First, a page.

Published January 16, 2013
Portland rescue crews were able to free a woman who was wedged between a cinder block wall and another building Wednesday morning, KPTV.com reported.
The unidentified woman, described as an adult, was alert and talking with rescuers and smiled as she was being transported into an ambulance. Crews managed to free the woman after they cut holes into the surrounding wall. She was wedged in about a foot of space and her feet were not touching the ground.
When freed, the woman raised her face, clenched her fists and shouted, "Oh, my God."
Firefighters said they hadn't gotten a clear explanation of how the woman got into the predicament. Lt. Rich Chatman of the Portland fire department said she had been seen smoking or walking on the roof of a two-story building before she fell about 10 to 12 feet.
The woman was wedged about four feet above the ground before rescuers installed braces to support her. Firefighters turned on a portable heater to keep her warm in near-freezing temperatures while they dropped an air bag into the opening to slightly spread the walls.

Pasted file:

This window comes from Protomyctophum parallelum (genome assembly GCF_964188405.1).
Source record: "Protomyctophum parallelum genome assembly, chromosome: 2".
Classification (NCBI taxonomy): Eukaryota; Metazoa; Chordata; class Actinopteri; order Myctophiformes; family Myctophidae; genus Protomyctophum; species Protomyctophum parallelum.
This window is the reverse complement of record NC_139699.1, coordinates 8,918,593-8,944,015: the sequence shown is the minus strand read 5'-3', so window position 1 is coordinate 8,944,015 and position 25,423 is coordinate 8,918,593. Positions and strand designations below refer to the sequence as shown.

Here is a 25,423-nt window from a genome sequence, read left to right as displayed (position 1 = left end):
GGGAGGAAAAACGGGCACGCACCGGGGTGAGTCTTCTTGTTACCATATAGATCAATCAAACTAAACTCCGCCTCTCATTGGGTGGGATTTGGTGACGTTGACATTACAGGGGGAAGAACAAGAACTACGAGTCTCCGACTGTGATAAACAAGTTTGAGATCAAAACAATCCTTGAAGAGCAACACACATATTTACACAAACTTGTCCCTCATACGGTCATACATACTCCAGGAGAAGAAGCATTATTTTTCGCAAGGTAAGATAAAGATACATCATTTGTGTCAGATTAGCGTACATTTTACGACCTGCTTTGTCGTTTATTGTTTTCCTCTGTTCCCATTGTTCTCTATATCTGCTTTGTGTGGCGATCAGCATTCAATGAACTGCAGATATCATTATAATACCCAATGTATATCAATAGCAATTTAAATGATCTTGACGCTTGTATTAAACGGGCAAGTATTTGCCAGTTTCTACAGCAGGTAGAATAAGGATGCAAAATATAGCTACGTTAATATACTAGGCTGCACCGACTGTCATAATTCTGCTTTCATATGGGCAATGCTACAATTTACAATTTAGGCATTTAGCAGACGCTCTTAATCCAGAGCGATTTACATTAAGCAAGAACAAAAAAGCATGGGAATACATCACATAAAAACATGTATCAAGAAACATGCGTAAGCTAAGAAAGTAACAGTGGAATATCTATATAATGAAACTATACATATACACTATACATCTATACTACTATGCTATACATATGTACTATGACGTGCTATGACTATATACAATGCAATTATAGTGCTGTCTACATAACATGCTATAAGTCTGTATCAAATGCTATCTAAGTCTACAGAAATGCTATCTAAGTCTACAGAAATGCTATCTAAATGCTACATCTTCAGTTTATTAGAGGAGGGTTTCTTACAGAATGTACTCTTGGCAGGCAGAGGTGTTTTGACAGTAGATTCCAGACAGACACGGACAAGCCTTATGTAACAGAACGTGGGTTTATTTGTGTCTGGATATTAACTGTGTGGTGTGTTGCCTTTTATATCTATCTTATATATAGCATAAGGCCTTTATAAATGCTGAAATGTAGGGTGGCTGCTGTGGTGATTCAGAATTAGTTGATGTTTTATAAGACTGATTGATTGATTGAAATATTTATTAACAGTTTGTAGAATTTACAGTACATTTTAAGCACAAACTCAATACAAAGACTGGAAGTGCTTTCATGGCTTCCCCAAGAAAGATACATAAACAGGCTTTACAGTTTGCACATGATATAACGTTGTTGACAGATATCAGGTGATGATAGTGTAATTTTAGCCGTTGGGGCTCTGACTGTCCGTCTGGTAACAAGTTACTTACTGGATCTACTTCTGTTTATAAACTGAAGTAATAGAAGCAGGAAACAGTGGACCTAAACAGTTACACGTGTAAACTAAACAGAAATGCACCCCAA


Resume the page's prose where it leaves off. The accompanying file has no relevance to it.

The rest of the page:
"She was in good spirits," Chatman said. "We just tried to reassure her ... we weren't going home without her."
After rescuers cut a window-size opening in the concrete wall, Chatman climbed in to help apply the soapy substance. The woman then wiggled toward the hole as the rescue team tugged on her.
"It was so tight, it wasn't until the last foot that she could actually see me," Chatman said. "She had that look in her eye that she was coming out no matter what."
She was taken to the Oregon Health & Science University hospital and appeared to be in good health, fire Lt. Damon Simmons said. Because she's a patient, the department won't release her name unless she gives her consent, he said.
The department's Urban Search and Rescue unit who extricated the woman train for situations such as building collapses and none of the tactics used Wednesday were improvised, Simmons said.
"They're ready for when the big earthquake hits," he said.
The unit in recent years has dealt with people who have fallen into sinkholes. But Wednesday's incident was the first time firefighters had come across someone stuck exactly like the woman was, Simmons said.
"She was just so relieved," Chatman said. "She'd been there for over three hours against two cold slabs of concrete.
"Right before she went out to the ambulance, we were able to get a little hug in there."
The Associated Press contributed to this report